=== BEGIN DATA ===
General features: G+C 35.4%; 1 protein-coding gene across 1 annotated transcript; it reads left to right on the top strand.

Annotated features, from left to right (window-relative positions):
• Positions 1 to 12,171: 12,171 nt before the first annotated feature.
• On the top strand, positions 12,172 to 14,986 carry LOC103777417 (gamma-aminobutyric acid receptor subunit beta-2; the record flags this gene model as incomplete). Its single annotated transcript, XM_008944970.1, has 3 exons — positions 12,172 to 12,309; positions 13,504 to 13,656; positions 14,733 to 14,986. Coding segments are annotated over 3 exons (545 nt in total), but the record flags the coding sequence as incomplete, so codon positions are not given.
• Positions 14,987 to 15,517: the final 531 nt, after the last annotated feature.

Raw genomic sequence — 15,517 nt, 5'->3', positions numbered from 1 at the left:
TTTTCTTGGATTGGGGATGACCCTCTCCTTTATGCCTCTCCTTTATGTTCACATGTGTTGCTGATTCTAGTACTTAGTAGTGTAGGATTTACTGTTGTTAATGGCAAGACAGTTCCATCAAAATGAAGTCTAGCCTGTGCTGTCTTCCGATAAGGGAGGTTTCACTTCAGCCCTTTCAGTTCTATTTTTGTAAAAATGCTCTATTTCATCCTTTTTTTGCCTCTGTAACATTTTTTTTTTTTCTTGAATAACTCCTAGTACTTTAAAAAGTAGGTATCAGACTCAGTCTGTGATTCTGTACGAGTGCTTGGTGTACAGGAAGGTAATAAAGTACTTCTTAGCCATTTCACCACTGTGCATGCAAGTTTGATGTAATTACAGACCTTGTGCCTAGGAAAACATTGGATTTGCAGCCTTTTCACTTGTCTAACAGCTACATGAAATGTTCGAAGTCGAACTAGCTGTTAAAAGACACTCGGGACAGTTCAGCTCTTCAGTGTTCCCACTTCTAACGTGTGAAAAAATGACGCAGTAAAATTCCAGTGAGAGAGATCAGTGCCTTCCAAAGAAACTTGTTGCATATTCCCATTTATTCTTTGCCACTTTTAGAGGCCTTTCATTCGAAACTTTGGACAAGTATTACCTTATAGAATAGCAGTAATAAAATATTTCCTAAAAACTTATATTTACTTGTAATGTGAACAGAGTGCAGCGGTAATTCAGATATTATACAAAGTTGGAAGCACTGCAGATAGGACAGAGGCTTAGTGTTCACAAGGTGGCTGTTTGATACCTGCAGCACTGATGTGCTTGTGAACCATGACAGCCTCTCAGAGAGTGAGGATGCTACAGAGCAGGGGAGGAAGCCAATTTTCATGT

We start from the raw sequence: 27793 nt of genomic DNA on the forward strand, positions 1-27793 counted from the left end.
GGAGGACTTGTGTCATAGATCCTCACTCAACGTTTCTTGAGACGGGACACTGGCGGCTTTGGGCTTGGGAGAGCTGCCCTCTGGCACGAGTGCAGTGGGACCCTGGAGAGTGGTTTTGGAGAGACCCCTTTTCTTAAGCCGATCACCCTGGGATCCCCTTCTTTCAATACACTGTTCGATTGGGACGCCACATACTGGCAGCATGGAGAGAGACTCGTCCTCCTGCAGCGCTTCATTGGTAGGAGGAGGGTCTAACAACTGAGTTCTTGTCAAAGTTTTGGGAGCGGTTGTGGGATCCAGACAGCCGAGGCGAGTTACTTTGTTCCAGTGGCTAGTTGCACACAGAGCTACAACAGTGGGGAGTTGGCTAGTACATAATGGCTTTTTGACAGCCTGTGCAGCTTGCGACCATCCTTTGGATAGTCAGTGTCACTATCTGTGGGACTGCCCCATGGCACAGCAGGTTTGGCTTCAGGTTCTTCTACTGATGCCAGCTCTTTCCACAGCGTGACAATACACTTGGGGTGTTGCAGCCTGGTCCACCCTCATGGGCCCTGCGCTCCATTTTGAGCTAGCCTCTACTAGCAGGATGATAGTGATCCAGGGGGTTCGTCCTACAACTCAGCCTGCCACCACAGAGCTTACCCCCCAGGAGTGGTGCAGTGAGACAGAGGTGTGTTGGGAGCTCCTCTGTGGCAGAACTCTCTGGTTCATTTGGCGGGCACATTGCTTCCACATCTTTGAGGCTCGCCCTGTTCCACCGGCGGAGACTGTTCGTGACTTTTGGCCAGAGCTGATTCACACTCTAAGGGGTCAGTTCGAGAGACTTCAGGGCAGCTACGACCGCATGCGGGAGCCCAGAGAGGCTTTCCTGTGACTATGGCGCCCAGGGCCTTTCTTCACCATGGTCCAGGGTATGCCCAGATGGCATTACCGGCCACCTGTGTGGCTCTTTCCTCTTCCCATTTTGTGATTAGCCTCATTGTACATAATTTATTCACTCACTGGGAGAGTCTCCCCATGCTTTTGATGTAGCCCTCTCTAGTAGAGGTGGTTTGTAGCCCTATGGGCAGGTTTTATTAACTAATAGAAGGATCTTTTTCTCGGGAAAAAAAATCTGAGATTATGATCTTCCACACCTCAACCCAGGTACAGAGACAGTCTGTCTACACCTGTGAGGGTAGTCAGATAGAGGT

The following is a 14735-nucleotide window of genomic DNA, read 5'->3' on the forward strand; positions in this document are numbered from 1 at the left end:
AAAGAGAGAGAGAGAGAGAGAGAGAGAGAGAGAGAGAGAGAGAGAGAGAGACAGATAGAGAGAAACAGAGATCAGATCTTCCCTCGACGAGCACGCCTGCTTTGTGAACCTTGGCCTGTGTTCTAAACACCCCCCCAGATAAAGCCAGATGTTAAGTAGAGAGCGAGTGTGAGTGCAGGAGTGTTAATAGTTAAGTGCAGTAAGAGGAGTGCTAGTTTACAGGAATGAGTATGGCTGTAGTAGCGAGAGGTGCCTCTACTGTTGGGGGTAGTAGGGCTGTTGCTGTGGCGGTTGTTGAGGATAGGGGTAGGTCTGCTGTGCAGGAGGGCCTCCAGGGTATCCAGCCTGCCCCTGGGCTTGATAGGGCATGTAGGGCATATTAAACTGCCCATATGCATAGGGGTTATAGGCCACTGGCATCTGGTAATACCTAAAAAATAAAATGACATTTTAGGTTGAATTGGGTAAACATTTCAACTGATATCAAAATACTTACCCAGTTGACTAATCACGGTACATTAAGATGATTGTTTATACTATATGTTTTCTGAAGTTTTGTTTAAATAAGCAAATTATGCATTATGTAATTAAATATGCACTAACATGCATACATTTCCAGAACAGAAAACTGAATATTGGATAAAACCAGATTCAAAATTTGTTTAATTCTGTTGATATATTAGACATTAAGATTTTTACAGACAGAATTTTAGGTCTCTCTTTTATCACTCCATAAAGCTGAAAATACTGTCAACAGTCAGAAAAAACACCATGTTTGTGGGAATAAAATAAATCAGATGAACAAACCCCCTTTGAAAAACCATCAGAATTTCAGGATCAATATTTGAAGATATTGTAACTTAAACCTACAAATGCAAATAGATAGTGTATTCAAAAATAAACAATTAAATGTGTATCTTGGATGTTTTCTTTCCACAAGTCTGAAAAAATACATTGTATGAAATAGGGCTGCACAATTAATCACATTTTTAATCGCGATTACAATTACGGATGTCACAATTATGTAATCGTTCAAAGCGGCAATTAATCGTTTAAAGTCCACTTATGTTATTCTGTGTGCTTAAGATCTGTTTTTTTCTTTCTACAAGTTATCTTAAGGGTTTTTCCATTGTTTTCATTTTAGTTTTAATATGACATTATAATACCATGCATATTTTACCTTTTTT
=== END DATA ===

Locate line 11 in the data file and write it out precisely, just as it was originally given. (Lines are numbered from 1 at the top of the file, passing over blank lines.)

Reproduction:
AAAGAGAGAGAGAGAGAGAGAGAGAGAGAGAGAGAGAGAGAGAGAGAGAGACAGATAGAGAGAAACAGAGATCAGATCTTCCCTCGACGAGCACGCCTGCTTTGTGAACCTTGGCCTGTGTTCTAAACACCCCCCCAGATAAAGCCAGATGTTAAGTAGAGAGCGAGTGTGAGTGCAGGAGTGTTAATAGTTAAGTGCAGTAAGAGGAGTGCTAGTTTACAGGAATGAGTATGGCTGTAGTAGCGAGAGGTGCCTCTACTGTTGGGGGTAGTAGGGCTGTTGCTGTGGCGGTTGTTGAGGATAGGGGTAGGTCTGCTGTGCAGGAGGGCCTCCAGGGTATCCAGCCTGCCCCTGGGCTTGATAGGGCATGTAGGGCATATTAAACTGCCCATATGCATAGGGGTTATAGGCCACTGGCATCTGGTAATACCTAAAAAATAAAATGACATTTTAGGTTGAATTGGGTAAACATTTCAACTGATATCAAAATACTTACCCAGTTGACTAATCACGGTACATTAAGATGATTGTTTATACTATATGTTTTCTGAAGTTTTGTTTAAATAAGCAAATTATGCATTATGTAATTAAATATGCACTAACATGCATACATTTCCAGAACAGAAAACTGAATATTGGATAAAACCAGATTCAAAATTTGTTTAATTCTGTTGATATATTAGACATTAAGATTTTTACAGACAGAATTTTAGGTCTCTCTTTTATCACTCCATAAAGCTGAAAATACTGTCAACAGTCAGAAAAAACACCATGTTTGTGGGAATAAAATAAATCAGATGAACAAACCCCCTTTGAAAAACCATCAGAATTTCAGGATCAATATTTGAAGATATTGTAACTTAAACCTACAAATGCAAATAGATAGTGTATTCAAAAATAAACAATTAAATGTGTATCTTGGATGTTTTCTTTCCACAAGTCTGAAAAAATACATTGTATGAAATAGGGCTGCACAATTAATCACATTTTTAATCGCGATTACAATTACGGATGTCACAATTATGTAATCGTTCAAAGCGGCAATTAATCGTTTAAAGTCCACTTATGTTATTCTGTGTGCTTAAGATCTGTTTTTTTCTTTCTACAAGTTATCTTAAGGGTTTTTCCATTGTTTTCATTTTAGTTTTAATATGACATTATAATACCATGCATATTTTACCTTTTTT